<< The following originally appeared on the website of the Future of Nursing: Campaign for Action, an initiative of AARP Foundation, AARP, and the Robert Wood Johnson Foundation. >>
AnnMarie Lee Walton, PhD, MPH, RN, OCN, CHES, is a postdoctoral fellow in the School of Nursing at the University of North Carolina at Chapel Hill. She spent more than 13 years as an oncology nurse caring for patients with acute leukemia. This led to her doctoral dissertation on the behaviors migrant and seasonal farmworkers practice to protect themselves from pesticides, as well as to her current research on minimizing occupational exposures to carcinogens, with a focus on understanding the exposure of nursing assistants to antineoplastic drugs.
The Future of Nursing: Campaign for Action, an initiative of AARP Foundation, AARP and the Robert Wood Johnson Foundation, in 2014 named Walton a Breakthrough Leader in Nursing. Walton is co-chair of leadership for the North Carolina Action Coalition, the co-chair for the sustainability workgroup for the Nurses on Boards Coalition, and co-founder of the North Carolina Nurses Association Nurses on Boards 2020 Council.
Why did you decide to become a nurse?
Being a nurse is a career choice I never dreamed I would make. My mother and grandmother were both nurses—my mother still is—and though they are inspirations to me (my mother holds and excels in two nursing jobs!), I wanted to do something different. I was earning my Master’s in Public Health when I took an assignment as a Junior Commissioned Officer Student Training and Extern Program–essentially, an internship—with the U.S. Public Health Service at Navajo Area Indian Health Service in Shiprock, New Mexico. There, I saw the impact that nurses could have in communities. Now, as a nurse, I see value, and appreciate the impact my mother and grandmother have had on their families and communities too.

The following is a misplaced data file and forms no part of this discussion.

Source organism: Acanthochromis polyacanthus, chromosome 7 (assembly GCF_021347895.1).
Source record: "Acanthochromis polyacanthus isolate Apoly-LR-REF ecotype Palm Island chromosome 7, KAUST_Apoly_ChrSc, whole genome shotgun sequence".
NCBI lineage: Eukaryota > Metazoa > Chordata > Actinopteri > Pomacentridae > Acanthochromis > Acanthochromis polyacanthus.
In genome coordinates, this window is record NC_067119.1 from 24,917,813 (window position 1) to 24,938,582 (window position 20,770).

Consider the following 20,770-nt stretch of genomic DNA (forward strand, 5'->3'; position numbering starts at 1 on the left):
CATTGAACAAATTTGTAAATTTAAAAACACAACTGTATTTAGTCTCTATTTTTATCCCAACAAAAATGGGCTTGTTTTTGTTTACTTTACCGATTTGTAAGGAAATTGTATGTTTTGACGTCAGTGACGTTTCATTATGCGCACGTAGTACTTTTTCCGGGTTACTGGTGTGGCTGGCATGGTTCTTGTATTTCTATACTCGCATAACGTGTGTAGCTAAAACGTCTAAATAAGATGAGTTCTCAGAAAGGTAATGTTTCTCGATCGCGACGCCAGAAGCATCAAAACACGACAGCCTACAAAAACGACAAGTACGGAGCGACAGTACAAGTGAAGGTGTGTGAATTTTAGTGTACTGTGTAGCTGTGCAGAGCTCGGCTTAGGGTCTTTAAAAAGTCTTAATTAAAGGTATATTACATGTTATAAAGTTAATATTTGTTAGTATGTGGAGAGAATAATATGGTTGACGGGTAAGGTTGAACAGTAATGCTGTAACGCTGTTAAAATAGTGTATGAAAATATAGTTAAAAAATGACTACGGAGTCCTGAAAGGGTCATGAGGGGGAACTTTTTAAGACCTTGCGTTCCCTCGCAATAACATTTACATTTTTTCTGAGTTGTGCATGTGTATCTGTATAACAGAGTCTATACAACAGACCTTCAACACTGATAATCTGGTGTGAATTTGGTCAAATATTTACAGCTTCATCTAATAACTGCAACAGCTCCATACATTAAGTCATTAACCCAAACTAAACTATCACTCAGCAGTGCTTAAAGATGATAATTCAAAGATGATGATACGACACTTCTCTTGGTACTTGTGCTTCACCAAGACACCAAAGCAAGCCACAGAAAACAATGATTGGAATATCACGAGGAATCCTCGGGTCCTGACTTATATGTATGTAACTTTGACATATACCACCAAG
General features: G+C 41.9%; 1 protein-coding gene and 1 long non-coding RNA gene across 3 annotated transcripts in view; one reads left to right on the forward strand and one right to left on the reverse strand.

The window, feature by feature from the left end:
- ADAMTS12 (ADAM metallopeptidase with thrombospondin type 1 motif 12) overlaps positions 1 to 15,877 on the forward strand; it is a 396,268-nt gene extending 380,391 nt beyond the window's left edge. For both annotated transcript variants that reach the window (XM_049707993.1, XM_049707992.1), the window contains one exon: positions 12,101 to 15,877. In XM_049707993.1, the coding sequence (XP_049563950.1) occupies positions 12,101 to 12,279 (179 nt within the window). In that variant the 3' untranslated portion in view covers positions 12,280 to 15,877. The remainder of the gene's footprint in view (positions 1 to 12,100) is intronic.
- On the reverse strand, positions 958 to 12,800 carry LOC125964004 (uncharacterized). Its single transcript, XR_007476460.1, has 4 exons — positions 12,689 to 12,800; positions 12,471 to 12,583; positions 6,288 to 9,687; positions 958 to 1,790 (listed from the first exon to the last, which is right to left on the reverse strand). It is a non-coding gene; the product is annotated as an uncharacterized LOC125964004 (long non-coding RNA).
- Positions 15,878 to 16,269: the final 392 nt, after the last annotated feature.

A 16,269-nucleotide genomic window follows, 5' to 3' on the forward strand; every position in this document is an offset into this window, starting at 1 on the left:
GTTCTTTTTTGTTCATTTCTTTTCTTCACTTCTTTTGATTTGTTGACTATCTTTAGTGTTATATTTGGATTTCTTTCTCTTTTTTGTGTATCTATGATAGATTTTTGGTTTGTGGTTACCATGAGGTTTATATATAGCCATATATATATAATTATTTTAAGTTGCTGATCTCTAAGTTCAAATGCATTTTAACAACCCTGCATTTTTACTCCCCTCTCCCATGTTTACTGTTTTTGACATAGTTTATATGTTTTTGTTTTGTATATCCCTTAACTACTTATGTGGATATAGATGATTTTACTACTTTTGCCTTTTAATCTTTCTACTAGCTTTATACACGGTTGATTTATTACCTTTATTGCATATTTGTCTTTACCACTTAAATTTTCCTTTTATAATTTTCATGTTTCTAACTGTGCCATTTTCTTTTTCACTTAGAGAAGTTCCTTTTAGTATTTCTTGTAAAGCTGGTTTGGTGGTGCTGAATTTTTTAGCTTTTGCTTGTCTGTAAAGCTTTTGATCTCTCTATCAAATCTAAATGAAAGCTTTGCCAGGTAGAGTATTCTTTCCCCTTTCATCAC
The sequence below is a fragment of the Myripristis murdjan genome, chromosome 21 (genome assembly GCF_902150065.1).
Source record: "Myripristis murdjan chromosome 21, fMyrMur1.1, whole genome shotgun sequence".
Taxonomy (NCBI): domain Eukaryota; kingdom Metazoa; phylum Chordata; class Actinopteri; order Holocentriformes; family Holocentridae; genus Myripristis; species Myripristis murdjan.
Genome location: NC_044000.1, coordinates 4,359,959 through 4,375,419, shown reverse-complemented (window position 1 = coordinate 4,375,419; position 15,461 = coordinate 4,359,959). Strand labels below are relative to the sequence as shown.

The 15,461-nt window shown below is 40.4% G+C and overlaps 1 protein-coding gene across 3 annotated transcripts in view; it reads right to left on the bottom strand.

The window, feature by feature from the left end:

Can you describe your evolution from making that decision to where you are today?
I worked for 13 years in inpatient hematology/oncology. I loved the opportunities that I had to make a difference in the lives of patients and families. This clinical work drove me to pursue my PhD with a focus on minimizing exposures to known carcinogens.
Of all that you have accomplished, what are you most proud of?
I co-created the first nurse manager job share in North Carolina, so from a leadership perspective, I’m proud of that: It has opened the door for other nurses who want to balance families, education, and careers. In research, I am proud that I haven’t and won’t give up on my commitment to working with groups that find themselves on the underside of equity in their employment. There are very real challenges to working with and for the rights of these individuals.
If you could change the profession in any one way, what would you change and why?
I would like nurses to have a better sense of the value of what they know and do each day. Much as I respect our profession, I’d also like to challenge some of the way we view, treat, and value our supportive colleagues such as nursing assistants.
What is the most important action that nurses can take to lead the way to improve health and health care in America?
Say yes, and look for opportunities to say yes. When presented with an opportunity to share skills, knowledge, and experiences as a nurse, say yes. Look for opportunities to improve health in your home and in the communities in which you live.
What role do you see for yourself in building a healthier America?
I believe that I have a responsibility to invest in my own health and to be a role model for others. Part of my scholarship means asking critical questions about why certain groups have not been included in research. Asking the questions and tackling the larger sociocultural challenges about their exclusion has an impact on health beyond research.